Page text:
Articles: BULB CHAT April 2010 PDF Print E-mail
Thursday, 26 May 2011 23:43

BULB CHAT April 2010 No: 73

Our wonderful country

Week Two in the Eastern Cape

by Rhoda McMaster

To pick up from the first instalment: we had booked a tour with Adele Moore at Maclear on her Orchid Trail. Because we were short of time, we didn't do the hike, but went up into the mountains in vehicles. Adele's enthusiasm and the rewarding sights made for an exceptional day. We saw well over 15 different orchids in the Maclear district, but what was an unexpected bonus was a large field of Protea dracomontana in full flower, with colours ranging from dark deep pink to almost white, each more photogenic than the next. On the road outside Maclear, another stunning flower was Pachycarpus campanulatus (Asclepidaceae), with large hanging bells, also in perfect condition, that had us all lying just about flat on our backs trying to get the best shot.

The bulbs were in the minority - Gladiolus inandensis, Dierama reynoldsii, Oxalis obliquifolia and, in my opinion, the most attractive of the Hypoxis species, H. costata with its brown fuzzy-edged leaves. Cameron spotted a beautiful trio of flowers: deep pink Hypoxis baurii, bright yellow Hypoxis argentea, and a salmon-pink hybrid between the two (see photo on the web-site) parentage confirmed by Dr Snijman of the Compton Herbarium.

Eriospermums can be fascinating! Cameron McMaster

Most of us don't see, or either overlook or ignore Eriospermums. Pay a little attention to them and they can be fascinating. There are a number of species in seed on the Napier commonage at present. They were hard to see when in flower the tiny white insignificant flowers appearing in neat panicles in summer, but when the seed ripens and pops open in a cottony ball, they are easy to see dotted all over the veld. As winter sets in the single leaves of our commonage species emerge and develop into large spectacular saucer-shaped leaves almost flat on the ground.

However Eriospermums can be very varied, some with bizarre-shaped leaves. Over 100 species have so far been recorded. Most are hysteranthous (they flower before the leaves develop). In the course of one of my regular walks in the mountain behind Napier last week I noticed some small pretty yellow flowers on thin wire-like stems, popping out from groups of short sword-shaped leaves nestled in cracks in the rock shelves on the steep fynbos covered mountain slope. Some leaves were green and others dried off. I suspected they might be Eriospermum. On closer examination I discovered the flower stems and leaves were emerging from large potato-like tubers. Checking our Eriospermum Revision by Pauline Perry (Contributions from the Bolus Herbarium No. 17), Rhoda determined it to be Eriospermum schlechteri Baker, confirmed later by John Manning, who was pleased to get a pressed specimen from a new locality. The Napier record is a considerable extension of range.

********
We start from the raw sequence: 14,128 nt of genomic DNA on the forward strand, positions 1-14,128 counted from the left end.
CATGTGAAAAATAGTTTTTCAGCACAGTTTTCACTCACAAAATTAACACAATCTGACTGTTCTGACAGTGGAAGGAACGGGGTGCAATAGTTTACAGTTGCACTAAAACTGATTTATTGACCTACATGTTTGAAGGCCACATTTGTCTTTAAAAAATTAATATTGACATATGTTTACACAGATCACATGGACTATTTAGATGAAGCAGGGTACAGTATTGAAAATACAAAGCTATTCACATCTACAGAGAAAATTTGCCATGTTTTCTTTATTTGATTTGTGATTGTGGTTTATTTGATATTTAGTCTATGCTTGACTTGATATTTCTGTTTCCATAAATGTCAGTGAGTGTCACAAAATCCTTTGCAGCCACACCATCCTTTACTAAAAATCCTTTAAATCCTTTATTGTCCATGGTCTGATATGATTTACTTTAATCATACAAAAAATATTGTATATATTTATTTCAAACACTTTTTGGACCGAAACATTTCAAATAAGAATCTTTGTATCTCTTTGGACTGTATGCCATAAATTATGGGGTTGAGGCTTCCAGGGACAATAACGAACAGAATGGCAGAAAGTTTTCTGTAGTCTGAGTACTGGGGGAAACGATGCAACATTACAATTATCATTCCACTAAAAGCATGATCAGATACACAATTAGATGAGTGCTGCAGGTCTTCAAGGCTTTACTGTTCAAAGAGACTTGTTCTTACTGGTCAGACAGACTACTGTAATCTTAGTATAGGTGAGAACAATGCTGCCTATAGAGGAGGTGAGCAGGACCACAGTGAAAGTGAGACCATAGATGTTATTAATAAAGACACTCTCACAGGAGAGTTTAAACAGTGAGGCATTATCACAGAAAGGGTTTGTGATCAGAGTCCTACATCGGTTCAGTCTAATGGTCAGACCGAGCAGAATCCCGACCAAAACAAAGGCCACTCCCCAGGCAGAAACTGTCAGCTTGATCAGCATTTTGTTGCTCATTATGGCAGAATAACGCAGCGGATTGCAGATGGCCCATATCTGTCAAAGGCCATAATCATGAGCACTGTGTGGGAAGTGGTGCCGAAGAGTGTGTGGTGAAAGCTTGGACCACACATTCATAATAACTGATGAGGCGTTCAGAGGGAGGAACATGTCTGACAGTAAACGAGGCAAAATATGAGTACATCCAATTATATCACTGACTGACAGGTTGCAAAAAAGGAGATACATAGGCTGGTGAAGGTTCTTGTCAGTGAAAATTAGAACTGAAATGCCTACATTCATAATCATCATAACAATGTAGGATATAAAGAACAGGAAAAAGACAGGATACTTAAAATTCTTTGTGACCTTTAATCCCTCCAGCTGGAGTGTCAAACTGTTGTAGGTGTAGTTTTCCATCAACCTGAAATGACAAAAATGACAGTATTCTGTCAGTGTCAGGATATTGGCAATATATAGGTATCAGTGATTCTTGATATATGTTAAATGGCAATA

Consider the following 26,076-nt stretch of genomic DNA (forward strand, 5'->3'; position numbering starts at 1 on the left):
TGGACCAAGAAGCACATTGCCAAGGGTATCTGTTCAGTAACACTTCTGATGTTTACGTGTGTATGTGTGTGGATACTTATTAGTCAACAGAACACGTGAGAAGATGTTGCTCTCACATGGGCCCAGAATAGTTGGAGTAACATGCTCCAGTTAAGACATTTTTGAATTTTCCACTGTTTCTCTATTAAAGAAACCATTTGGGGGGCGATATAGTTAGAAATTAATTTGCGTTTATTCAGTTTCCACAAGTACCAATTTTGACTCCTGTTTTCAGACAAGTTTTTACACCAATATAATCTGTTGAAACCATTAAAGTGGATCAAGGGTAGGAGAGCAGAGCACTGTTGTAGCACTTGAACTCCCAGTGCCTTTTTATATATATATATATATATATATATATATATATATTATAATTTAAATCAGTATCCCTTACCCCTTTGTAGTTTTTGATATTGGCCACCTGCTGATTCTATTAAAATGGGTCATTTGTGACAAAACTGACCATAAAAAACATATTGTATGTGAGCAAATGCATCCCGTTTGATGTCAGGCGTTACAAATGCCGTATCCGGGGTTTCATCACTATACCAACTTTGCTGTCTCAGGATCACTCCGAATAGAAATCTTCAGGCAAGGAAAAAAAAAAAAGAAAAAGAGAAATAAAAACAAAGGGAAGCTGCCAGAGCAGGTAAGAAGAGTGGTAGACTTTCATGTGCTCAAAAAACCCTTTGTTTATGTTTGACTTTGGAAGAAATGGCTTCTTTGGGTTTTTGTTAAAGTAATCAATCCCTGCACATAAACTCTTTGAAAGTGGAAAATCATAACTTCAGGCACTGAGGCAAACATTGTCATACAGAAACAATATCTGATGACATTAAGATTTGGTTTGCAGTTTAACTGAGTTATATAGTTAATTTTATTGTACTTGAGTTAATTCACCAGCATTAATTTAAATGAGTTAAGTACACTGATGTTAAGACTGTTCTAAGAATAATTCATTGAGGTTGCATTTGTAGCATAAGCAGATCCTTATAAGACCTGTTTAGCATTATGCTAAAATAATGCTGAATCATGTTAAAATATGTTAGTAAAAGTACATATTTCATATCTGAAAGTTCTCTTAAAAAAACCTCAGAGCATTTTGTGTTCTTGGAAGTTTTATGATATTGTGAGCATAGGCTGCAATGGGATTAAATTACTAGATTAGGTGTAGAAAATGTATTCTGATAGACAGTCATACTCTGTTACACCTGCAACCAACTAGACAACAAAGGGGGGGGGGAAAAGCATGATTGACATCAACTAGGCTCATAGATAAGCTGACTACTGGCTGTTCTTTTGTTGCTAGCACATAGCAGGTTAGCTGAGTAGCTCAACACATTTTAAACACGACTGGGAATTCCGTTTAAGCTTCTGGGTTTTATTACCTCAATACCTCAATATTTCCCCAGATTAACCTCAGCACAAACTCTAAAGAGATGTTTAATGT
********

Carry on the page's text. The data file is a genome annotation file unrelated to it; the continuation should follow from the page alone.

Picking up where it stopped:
On nearly every occasion I walk in the veld around Napier I find a plant or two I had not yet seen. These regular discoveries make my excursions so exciting. So when next you might be in the veld, be observant. Look out for even insignificant species such as Eriospermums. They can be fascinating and will hook you in no time.


Discussion on Growing Seed at the March meeting

by Alan Horstmann

Growing medium: Recommended was a soil mixture of 75% sand and 25% sifted compost. Commercial seedling mixes require coarse sand to be added.

SIFT the compost & put only the finest material in the pot.

Sand : No. 1, obtained from Consul Glass factory has the most uniform size of particle

Or "Coarse River sand", bought from a nursery.

Sow seeds LATER, rather than earlier, i.e. towards the END of April. Most winter-growing corms need the cycling temp drop of cool nights to come out of dormancy.

40% shade is optimal, with protection from heavy rains

Dymo stickers are the most reliable identification for pots.

Have a watering schedule eg. group Nerines & Cyrtanthus from summer rainfall areas together, & water accordingly. Keep germinating seeds moist with a fine mist.

Allan Hill told us that corms need MORE water than bulbs, e.g. Gladiolus need more water than Lachenalias. Be careful NOT to give too much water to Lachenalias, which have their leaves ON the ground, as the leaves will rot when too damp.

Feeding : Feed 3 times a year: first, after the growth has started, i.e. in May, then at the end of June & finally towards the end of August ( for Spring flowering bulbs in the Cape). f Higher amounts of potassium result in larger flowers developing. If more nitrogen is given, bigger leaves are produced.

Remember: Very diluted solutions are required; geophytes are adapted to nutrient-poor soils.

"Bounce Back" organic fertiliser can be dissolved in water & then given to the plants.

Allan Hill recommends 3:1:5 fertiliser.

Pests : for Amaryllis caterpillar the pesticide Ripcord or Clorperifos is effective, but it is dangerous !

Babiana corms want to "go deep" plant in a deeper pot.